About the movie
A social satire that questions prevalent gender relations. However, the script does not stop at questioning patriarchy only it also raises sharp questions about matriarchy as an alternative. This double angle allows the script to challenge the imbalance in power distribution in personal, familial and social relationships the very basis of gender injustice per se.
The film operates with a comic approach even to depict the most unpalatable forms of injustice meted out on the basis of gender imbalances. Cutting across situations in the world with deep concern in the Heavens about the prevalent conditions on earth, the script refers everything from Bengali intellectualism to wrong notions of the panacea for all ills lying in power changing hands in the form of patriarchy being replaced by matriarchy. It is only towards the end that the script subtly veers into a more serious mode that stresses the need for mutual understanding among couples and highlights the need for individual women to take charge of their own lives as a step towards a greater social change.
The narrative is never linear. Represented in a script written by, an ambitious but failed filmmaker, Aniruddha, who is also depicted to be a rather uncaring husband and father. He is too wrapped up in himself to care for what his wife Swagata is going through, or his childs justified expectations from him. In his script an oscillation between the World and the Heavens takes place. Human beings and gods and goddesses from the Hindu pantheon appear together to depict an imagined reality that would get people to double with laughter only to be soberly reminded in the end that much of the fantasy is rather real in our surroundings.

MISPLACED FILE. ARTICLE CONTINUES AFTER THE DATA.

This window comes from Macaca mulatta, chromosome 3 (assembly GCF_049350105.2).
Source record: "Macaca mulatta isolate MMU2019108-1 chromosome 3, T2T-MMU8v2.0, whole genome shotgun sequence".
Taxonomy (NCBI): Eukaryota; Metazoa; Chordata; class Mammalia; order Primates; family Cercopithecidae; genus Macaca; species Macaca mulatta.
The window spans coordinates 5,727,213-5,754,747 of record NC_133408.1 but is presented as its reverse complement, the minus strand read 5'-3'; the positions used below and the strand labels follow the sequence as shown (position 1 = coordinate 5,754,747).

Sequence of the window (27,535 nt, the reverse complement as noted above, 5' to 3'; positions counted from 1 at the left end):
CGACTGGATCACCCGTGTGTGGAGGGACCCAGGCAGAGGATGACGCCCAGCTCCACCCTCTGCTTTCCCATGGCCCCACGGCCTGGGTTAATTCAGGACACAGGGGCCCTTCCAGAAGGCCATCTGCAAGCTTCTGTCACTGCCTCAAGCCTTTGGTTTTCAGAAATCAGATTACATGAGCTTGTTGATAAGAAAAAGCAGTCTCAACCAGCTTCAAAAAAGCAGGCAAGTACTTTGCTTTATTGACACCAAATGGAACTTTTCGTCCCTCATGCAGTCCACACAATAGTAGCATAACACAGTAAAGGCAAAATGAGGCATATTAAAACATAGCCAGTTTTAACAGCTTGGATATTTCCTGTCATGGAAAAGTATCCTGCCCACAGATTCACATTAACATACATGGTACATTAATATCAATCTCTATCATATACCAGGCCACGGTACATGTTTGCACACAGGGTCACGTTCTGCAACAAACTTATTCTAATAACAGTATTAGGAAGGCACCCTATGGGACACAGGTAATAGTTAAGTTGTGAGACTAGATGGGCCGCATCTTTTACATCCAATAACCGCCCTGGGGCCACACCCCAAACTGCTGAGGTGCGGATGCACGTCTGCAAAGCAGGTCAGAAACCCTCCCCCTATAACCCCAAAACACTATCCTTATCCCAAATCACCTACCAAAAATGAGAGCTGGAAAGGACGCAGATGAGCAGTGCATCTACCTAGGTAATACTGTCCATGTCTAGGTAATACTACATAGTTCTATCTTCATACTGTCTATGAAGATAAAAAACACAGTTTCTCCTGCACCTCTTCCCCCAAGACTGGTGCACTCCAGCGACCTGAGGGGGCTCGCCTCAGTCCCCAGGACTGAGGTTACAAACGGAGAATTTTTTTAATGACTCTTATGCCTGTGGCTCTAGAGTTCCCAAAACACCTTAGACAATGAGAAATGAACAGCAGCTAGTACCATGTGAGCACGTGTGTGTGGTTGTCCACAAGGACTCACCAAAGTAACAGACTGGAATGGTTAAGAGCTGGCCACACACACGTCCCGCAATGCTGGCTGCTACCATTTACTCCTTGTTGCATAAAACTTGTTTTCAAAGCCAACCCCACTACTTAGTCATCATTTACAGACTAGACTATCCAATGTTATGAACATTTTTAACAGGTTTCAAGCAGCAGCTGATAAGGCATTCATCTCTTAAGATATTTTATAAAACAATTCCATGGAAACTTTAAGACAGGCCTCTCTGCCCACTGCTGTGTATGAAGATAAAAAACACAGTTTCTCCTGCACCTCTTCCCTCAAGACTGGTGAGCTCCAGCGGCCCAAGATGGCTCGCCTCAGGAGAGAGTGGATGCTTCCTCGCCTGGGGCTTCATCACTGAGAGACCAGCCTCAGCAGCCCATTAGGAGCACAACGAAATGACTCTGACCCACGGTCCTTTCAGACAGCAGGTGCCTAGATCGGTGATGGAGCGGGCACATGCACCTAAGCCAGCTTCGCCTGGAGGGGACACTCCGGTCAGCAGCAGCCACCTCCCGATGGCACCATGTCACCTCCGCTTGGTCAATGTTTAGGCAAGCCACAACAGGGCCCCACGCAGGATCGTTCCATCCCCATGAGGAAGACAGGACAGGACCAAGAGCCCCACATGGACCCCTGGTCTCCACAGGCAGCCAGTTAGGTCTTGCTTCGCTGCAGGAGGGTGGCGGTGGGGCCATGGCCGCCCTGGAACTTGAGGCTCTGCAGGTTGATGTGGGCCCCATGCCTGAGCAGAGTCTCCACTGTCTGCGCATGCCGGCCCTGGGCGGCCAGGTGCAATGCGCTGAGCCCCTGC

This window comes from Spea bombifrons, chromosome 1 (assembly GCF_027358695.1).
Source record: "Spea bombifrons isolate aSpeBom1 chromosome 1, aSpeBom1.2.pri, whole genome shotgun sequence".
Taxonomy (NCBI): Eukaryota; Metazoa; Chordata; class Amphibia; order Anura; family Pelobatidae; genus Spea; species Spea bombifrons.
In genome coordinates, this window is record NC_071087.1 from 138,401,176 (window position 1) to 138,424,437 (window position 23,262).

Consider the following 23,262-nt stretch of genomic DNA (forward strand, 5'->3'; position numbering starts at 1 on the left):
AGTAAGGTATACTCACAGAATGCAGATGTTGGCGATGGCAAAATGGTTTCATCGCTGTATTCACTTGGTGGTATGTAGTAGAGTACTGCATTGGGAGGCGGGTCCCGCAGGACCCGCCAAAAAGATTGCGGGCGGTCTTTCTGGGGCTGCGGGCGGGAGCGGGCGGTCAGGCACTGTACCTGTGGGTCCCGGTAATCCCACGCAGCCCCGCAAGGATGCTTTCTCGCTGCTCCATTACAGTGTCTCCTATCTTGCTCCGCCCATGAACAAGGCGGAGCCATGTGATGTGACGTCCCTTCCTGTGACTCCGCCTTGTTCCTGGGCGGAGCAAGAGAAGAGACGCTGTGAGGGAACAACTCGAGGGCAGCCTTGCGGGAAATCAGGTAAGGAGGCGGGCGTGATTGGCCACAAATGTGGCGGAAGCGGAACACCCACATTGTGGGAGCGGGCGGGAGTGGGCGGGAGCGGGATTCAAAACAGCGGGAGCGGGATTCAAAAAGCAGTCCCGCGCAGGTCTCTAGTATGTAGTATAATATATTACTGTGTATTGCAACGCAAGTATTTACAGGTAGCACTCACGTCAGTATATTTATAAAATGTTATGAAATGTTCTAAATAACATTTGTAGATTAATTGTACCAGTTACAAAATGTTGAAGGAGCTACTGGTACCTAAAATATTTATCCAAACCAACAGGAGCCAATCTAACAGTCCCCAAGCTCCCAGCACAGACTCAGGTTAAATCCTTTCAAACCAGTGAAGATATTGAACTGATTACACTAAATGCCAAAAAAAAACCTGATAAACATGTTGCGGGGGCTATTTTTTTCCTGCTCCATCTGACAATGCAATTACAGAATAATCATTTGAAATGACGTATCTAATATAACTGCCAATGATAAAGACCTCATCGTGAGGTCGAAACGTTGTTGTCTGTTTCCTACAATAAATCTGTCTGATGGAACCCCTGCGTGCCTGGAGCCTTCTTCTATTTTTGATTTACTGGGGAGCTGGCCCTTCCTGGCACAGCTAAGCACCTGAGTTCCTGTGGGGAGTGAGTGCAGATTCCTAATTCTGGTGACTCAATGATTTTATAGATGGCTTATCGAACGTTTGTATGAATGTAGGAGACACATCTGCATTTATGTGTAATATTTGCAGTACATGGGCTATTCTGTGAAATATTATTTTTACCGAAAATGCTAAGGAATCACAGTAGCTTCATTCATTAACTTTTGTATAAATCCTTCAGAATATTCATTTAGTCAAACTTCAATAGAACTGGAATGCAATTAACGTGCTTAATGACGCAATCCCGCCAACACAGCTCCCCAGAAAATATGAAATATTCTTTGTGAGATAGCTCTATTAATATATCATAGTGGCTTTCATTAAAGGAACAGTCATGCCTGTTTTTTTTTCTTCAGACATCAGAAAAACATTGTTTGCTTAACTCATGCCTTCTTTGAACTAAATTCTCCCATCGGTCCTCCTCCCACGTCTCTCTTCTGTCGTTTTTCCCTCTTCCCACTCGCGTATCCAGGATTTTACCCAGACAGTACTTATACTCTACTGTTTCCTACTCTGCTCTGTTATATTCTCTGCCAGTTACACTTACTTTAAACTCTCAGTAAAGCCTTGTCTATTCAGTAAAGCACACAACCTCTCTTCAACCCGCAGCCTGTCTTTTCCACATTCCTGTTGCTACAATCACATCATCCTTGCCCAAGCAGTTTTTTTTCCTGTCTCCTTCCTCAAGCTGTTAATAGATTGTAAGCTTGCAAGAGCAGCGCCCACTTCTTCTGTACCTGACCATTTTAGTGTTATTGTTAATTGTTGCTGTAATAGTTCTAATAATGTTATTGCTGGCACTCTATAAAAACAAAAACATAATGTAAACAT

The script within the film zigzags between gender injustice in this World and the concern in the Heavens about that. Real life issues of dowry demands, son preference, chaste and devoted wives with drinking, torturing husbands are captured through Aniruddhas script.
The Dutta family with one failed lawyer as the master of the house, his wife, a married son with two daughters and the younger son in a relationship with a woman his father does not approve of provides the locale for these. The concern at the Heavens on the increasing rate of violence against women, very much a reality in the world we live in, allows the satire to reach incredible heights of absurd comicality by upturning the entire scenario where the drunkard, torturing husbands take on the roles of their enduring wives; men get sexually harassed and women rivals engage in all-to-known action sequences over a man they both fancy. The heavens are modeled on a corporate media house, subtly reflecting the role media can play in challenging issues that matter.
Aniruddha is made to question his own position and perspective through his own script and more importantly by his wife Swagata as she takes her first decisive steps for herself underlining the need for individual change to precede social change. At the end, the film goes back to Aniruddhas script and through a discourse in the Heaven, takes the argument another step forward, beyond the `gender-equality` platform and tries to explain the notion of social equilibrium in general.